The most common question I get are those linked to the regulatory regime. What’s going to happen, how will VAT roll out, how will these new regulations be implemented in whichever sphere. And questions about visibility. Our clients and business need that to make an investment or business plan.

Basel El Hini — Chairman and managing director, Misr Insurance Holding Company (MIHC)

We knew there had to be something to Basel El Hini (LinkedIn) not because we were, at a time, neighbors in Maadi (once upon a time and unbeknownst to each other), but because he has impeccable taste in modern American literature in the form of John Grisham. And forget about A Time To Kill or The Firm — this is a guy who knows about the Ford County short stories and Playing for Pizza. El Hini came to the state-owned MIHC to “take the government-owned insurance sector to another level,” rehabilitating and deriving new value from its insurance, investment and real estate portfolios. The latter is huge: It includes “the majority of Khedival Cairo,” as he put it. For El Hini, it really is a homecoming of a form: He was previously deputy chairman for finance and investment, a post he left in 2016 to pursue opportunities in the private sector before returning late this past fall. He had earlier served at Banque du Caire and Banque Misr in addition to a stint as an advisor to the minister of finance.

2018 was a year of regrouping and change — and not only for me, for your information, but for the company as a whole. The board of the IHC changed twice, actually — the previous board stepped down in May and the previous chairman with it. And then the minister changed a month later. And then came Minister Hisham Tawfik, and he brought in his own chairman and managing director with two deputies and a new board. It was a lot of change — not just because of me. It was a year of regrouping because we needed to re-focus and re-establish our compass and take it from there.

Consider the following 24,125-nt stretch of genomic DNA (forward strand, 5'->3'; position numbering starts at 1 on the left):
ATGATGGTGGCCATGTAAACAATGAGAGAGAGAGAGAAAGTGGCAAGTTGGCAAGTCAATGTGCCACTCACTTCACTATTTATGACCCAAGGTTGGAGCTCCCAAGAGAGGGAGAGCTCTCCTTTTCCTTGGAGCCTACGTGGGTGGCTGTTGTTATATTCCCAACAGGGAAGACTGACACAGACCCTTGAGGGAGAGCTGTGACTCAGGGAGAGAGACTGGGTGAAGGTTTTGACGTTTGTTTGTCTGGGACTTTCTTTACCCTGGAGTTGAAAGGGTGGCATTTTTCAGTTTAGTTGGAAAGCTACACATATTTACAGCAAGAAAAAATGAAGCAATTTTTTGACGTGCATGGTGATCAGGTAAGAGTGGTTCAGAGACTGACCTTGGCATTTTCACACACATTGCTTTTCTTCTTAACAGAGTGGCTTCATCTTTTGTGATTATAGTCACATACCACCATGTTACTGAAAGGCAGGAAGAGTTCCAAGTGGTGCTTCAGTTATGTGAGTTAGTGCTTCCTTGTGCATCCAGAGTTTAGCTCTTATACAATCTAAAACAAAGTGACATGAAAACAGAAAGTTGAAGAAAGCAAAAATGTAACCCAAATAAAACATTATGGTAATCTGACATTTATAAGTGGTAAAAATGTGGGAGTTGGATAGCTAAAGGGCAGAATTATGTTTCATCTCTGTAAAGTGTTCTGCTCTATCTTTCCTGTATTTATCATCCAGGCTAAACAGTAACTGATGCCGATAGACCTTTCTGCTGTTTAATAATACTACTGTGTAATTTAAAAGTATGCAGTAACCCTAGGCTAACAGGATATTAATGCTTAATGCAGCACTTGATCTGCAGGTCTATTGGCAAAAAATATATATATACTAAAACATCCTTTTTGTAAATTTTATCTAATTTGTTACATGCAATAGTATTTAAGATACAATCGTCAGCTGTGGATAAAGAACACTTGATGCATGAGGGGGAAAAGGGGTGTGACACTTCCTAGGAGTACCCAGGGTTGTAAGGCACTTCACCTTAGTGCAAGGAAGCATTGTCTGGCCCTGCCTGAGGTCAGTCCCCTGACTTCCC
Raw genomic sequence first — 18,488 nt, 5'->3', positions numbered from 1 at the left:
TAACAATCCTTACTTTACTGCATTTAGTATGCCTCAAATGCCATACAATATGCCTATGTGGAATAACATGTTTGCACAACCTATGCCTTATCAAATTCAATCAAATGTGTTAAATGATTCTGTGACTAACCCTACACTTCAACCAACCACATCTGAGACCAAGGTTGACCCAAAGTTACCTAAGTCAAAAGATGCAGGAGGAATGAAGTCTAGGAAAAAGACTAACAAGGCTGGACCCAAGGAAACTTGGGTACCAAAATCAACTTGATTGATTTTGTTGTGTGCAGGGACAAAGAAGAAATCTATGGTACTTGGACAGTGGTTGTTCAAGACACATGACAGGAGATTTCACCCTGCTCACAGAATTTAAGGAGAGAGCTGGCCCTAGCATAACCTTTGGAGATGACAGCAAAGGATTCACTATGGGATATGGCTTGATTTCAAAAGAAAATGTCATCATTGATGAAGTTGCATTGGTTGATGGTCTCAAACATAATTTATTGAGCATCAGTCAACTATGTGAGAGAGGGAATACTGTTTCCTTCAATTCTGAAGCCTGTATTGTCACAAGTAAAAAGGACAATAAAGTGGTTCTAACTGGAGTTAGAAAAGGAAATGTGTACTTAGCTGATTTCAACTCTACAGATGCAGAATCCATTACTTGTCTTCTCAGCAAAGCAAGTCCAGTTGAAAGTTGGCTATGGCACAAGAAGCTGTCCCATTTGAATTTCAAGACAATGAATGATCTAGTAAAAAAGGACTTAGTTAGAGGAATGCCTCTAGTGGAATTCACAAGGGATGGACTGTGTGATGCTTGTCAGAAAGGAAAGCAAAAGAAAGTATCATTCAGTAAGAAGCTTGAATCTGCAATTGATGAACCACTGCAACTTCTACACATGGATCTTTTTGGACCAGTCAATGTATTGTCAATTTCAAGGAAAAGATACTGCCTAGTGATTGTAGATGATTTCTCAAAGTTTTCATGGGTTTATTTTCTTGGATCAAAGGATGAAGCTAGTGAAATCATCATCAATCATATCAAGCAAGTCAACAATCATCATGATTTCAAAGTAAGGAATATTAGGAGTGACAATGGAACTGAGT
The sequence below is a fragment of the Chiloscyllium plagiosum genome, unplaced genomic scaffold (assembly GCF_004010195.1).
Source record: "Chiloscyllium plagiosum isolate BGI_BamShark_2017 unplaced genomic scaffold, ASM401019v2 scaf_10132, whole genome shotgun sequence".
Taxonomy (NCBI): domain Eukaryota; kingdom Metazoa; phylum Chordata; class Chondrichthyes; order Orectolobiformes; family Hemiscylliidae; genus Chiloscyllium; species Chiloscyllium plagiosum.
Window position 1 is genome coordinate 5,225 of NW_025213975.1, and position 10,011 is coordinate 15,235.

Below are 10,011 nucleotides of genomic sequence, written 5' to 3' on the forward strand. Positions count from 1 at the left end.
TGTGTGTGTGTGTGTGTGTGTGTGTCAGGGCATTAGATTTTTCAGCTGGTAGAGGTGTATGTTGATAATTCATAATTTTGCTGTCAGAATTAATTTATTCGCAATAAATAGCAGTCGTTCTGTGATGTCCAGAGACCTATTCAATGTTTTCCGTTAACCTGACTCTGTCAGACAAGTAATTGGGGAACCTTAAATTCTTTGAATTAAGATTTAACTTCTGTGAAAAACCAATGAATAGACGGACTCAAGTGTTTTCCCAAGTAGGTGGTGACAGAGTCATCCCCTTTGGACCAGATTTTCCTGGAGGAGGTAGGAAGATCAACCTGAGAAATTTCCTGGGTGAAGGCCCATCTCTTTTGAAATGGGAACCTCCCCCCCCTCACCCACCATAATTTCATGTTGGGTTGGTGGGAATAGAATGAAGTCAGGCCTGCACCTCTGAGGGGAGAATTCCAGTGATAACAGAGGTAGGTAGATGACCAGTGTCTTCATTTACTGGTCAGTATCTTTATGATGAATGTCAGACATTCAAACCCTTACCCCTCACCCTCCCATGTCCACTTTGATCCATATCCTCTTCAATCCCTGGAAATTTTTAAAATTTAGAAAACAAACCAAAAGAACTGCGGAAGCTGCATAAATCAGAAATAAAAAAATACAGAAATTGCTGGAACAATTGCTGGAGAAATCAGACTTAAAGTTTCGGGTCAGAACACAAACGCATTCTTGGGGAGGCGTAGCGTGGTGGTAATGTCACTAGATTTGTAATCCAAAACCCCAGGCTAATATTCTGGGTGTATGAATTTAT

This coming year will be about unleashing potential. We will be engaging with all of our stakeholders in the market — public and private sector alike. We’re going to be investing in technology. We’re going to be investing in our workforce.

The biggest challenge of 2019 will be the simple fact that the market is stagnant. The market for insurance isn’t growing. All of the players, public and private alike, are fighting for market share in a market that is constrained in size.

The industry is stagnant, first and foremost, because people have no concept of how important insurance is as mode of saving, as a saving vehicle. I believe that insurance, in the mind of the layman, is more associated with compensation in case something happens, which is not a very popular notion in Egypt. So the general population isn’t hot for it. This is the main reason: awareness. Enter new players, who see that the market isn’t growing, but they need to show results, so they focus on taking market share. Increasing awareness and working to grow the demand side are not short-term goals. So it’s a vicious circle, one that needs to be broken somehow, by someone. It’s not just about advertising how great insurance is — it is about changing mindsets as early as in K-12 education.

The biggest opportunity is internal. IHC already has two giants: We already have a large investment portfolio, probably the largest in the market for a company of our size. We already have a large workforce that is passionate about its company. And we have a huge real estate portfolio. With a little extra effort, we’ll be starting from a good place. It’s not as good a place as it was in the past because of the fierce competition today, but it’s a very good place.